Del Chiaro appreciates that storage can qualify for the ITC in conjunction with solar, but said standalone storage projects have to be very unique to pencil out without a tax credit at this time. One example where it’s worked is a Tesla storage system installed at the Ventura River Water District plant in Ojai, California. The energy storage system is charged from the grid at night when electricity is cheaper, then the stored energy is used to pump water up the hill during the day at peak electricity hours.

“They’re able to do it because they’re in a really unique situation with really high demand charges, but there are many other customers that would want to add a battery to their facility but for whatever reason aren’t in a place to or can’t add solar,” Del Chiaro said.

Industry awaits new opportunities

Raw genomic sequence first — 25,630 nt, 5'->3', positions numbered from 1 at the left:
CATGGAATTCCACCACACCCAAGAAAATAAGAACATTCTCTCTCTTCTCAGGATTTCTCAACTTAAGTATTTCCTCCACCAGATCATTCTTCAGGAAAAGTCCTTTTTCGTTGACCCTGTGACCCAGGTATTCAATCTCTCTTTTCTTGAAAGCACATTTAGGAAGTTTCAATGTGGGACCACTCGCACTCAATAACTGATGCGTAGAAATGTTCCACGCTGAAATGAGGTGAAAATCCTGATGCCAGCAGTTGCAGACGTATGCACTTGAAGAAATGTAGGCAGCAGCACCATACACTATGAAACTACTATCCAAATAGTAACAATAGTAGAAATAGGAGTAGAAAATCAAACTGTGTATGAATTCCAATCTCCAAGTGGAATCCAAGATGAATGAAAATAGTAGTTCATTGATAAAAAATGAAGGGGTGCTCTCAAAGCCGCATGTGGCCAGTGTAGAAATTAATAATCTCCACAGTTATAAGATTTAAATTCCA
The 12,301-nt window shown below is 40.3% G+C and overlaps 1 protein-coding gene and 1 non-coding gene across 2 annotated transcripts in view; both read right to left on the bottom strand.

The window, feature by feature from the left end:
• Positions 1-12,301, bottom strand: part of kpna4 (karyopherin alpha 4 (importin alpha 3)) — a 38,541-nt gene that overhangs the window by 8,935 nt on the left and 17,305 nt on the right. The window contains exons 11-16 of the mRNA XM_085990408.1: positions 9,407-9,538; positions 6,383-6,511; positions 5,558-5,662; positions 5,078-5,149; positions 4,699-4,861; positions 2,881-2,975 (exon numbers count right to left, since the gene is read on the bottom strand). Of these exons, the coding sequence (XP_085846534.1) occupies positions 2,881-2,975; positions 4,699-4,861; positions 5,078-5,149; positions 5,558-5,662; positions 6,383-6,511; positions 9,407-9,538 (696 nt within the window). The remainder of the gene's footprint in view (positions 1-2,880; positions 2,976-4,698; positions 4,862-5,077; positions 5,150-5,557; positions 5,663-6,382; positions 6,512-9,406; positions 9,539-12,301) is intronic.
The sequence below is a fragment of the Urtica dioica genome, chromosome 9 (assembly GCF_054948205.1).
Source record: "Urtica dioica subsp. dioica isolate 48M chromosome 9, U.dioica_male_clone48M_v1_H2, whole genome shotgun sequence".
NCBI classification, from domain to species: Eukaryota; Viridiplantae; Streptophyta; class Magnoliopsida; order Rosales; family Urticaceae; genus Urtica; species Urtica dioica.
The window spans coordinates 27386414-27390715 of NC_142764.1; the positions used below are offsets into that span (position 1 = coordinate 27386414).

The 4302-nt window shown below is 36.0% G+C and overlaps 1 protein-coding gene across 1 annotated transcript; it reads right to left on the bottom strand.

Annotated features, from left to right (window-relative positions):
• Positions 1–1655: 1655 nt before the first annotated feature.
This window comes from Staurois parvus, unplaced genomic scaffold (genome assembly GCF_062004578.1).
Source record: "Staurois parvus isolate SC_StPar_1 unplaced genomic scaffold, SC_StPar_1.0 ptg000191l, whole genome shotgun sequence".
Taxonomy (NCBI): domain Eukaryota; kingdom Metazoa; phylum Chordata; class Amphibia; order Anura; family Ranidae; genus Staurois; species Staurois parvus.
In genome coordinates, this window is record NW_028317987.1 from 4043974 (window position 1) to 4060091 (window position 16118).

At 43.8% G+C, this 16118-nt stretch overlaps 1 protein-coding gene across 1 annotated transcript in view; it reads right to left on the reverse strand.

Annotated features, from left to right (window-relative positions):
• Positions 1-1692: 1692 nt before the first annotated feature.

Nexamp develops solar + storage projects and believes a storage ITC would open significant storage development opportunities, both with and without solar. The ITC cost savings for a company like Nexamp could be passed down to the end user, making for more affordable storage projects.

Standalone storage legislation would also offer Nexamp more flexibility in system design and grid-support functions.

“We would still pair it with solar, but you would design the system, perhaps, instead of having a DC-coupled project, you would have an AC-coupled project, where you’d be able to charge more from the grid,” Frigo said. “As a result, you might be able to offer more ancillary services than you would have been able to otherwise.”